of non-jury court proceedings by video or audio conference so long as the Alabama Supreme Court Order remains in place restricting in person hearing.
The Supreme Court Order, which was to expire April 30th, was extended to May 15th.
trials, such as workers’ compensation cases. The Order states that the hearing shall be held via Zoom software unless the specific judge authorizes
the use of a different software. It is the responsibility of any party seeking to have a witness testify to make that witness available via virtual
hearing. This can include the witness being available from their home or going to the attorney’s office. The Order also states that the
parties are to adhere to the social distancing requirements. The Order gives any party the right to object to a virtual hearing at which time
the court will review and make a determination. The Order also provides methods for exhibits to be introduced as well as authenticated.
Obviously, there are some benefits to moving forward and allowing cases to proceed to trial but there are some issues that may be prejudicial. With
a virtual hearing there is no way for any party and/or the court to know if there is anyone else in the room with a witness. While this would
obviously be unethical and sanctions could be issued, someone could easily be in the same room as the witness coaching and/or assisting with responses.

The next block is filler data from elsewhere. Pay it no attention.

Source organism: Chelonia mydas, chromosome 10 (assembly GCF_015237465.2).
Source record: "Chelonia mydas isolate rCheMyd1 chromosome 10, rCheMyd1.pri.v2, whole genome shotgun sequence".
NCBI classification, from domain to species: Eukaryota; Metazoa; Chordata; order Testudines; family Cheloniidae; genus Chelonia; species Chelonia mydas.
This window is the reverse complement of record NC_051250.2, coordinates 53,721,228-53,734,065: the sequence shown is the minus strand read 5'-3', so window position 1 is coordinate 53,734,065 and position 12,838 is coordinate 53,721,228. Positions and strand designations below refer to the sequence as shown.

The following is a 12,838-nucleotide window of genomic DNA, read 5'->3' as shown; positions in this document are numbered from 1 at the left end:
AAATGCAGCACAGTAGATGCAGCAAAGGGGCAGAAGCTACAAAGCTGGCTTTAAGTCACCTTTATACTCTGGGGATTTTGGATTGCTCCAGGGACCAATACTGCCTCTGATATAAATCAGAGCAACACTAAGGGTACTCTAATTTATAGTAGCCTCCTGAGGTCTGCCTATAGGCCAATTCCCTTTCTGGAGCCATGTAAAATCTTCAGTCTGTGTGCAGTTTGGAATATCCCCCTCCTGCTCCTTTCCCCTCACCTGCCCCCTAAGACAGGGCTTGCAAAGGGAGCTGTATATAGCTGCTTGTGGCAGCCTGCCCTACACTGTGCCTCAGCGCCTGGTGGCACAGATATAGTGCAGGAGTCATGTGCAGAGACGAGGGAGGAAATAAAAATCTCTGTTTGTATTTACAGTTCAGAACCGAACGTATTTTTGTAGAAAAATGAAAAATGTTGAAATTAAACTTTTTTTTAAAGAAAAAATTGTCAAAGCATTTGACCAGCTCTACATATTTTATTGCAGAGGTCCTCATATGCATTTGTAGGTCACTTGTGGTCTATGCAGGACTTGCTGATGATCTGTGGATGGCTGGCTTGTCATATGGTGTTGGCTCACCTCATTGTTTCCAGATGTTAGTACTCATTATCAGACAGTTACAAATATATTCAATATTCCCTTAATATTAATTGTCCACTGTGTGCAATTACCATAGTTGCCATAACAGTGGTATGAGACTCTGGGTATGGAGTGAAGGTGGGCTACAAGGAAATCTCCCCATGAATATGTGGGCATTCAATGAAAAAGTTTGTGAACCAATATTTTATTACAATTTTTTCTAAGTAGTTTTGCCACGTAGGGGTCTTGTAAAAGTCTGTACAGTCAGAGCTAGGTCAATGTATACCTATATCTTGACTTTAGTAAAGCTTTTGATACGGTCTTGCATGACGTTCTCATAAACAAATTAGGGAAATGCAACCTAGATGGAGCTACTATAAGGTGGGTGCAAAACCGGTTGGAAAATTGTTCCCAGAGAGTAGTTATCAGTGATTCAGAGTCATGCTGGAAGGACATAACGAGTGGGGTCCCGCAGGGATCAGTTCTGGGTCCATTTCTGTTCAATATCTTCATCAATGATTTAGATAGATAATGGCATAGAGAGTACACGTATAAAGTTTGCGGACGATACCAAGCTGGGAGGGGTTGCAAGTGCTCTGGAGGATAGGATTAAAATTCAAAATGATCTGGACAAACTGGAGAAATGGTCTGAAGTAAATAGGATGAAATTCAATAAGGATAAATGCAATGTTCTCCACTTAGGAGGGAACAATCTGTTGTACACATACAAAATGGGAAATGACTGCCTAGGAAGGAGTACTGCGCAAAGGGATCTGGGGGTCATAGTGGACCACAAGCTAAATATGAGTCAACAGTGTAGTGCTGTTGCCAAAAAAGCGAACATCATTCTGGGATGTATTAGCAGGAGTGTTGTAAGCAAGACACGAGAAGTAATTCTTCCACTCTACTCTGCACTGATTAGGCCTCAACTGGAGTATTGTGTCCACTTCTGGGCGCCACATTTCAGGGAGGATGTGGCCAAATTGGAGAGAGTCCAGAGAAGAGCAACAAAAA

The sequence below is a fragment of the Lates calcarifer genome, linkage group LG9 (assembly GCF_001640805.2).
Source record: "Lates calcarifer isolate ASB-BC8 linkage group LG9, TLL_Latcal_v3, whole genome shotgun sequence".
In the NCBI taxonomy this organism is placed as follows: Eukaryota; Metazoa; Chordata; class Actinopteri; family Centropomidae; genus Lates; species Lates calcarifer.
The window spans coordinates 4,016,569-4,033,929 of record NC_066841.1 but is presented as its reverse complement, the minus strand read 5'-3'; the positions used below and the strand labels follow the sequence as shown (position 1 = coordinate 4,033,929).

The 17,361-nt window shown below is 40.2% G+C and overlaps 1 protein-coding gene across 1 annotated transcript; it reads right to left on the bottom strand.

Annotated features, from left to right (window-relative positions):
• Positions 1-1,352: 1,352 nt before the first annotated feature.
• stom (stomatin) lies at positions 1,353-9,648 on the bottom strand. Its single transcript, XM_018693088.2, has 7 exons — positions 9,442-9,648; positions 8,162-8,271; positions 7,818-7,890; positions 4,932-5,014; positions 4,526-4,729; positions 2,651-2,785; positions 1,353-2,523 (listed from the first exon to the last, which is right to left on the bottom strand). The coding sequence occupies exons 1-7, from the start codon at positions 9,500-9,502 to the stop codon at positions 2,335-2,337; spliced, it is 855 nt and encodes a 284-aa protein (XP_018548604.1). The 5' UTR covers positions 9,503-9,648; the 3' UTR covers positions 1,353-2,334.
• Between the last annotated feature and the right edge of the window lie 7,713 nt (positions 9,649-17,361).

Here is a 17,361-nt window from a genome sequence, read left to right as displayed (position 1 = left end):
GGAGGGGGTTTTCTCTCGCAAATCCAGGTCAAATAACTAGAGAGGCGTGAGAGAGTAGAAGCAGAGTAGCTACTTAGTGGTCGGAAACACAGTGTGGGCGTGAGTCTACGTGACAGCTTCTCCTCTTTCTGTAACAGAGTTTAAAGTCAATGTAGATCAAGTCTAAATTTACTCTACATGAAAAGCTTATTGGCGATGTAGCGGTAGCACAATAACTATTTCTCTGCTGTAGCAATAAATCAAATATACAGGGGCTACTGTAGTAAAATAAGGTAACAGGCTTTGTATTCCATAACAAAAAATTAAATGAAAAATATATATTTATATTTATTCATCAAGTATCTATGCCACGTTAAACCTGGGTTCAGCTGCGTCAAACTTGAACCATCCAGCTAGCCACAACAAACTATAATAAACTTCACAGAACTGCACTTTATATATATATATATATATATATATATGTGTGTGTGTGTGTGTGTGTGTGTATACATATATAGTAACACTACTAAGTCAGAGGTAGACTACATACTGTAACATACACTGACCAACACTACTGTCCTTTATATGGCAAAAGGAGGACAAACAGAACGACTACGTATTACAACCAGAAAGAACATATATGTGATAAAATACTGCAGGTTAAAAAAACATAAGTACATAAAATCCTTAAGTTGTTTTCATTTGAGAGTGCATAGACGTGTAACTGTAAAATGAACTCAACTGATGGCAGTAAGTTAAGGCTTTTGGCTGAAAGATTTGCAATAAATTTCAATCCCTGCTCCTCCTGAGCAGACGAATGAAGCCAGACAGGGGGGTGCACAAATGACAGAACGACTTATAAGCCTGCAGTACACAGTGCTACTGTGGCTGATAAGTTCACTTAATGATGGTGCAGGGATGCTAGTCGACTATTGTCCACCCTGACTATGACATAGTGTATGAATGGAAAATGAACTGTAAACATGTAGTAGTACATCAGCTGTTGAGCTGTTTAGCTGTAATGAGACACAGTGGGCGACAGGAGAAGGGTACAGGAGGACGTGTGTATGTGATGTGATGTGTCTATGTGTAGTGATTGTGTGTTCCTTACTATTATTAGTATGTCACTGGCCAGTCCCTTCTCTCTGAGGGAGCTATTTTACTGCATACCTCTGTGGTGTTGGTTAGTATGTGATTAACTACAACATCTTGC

Further, a an effective line of questioning could be stopped by ending the transmission and ineffective technology could be blamed.
Another aspect that is lost in a virtual trial would be the court’s ability to observe body language. While the hearing is virtual the ability to
view someone via camera on a computer is a lot more obstructed than viewing someone live in a courtroom. In addition some software, including
Zoom, only allows one person to talk at a time. This could create a problem if an individual was talking and opposing counsel or someone else
involved in the hearing sought to make an objection. While we believe the objection would ultimately be heard it may be too late because the
question was already asked and/or answered.
In regards to witness availability, this could create some difficulty because a witness may not have the capabilities to participate in a virtual hearing
but at the same time may not be willing to go to the attorney’s office. The Order makes it the responsibility of the parties to have a witness available
and this could create prejudice in a situation where a witness is needed to testify but that witness cannot be present via their own technology at
home nor can they go to the attorney’s office to testify. Also, while the Order does indicate that it would assist with pro-se or non-represented
parties in being able to secure and/or find somewhere to have the technology to proceed it could create issues for non-represented litigants in the
event that they do not have the capabilities themselves to participate in a virtual hearing and are unwilling, or not comfortable, going to a public
place or some other location to do so. The Order does give the parties the right to object to a virtual trial but it is at the Court’s discretion to
grant the objection.
Finally, the Order specifically addresses how exhibits are to be handled. However, it seems that questioning and/or cross examining a witness using
rebuttal evidence could be difficult in a situation where it was unexpected that you were need it and it was only admissible as rebuttal evidence.
Presenting that evidence to the witness and questioning them on it could create difficulty since it would not likely have already been pre-admitted
and/or presented to the court.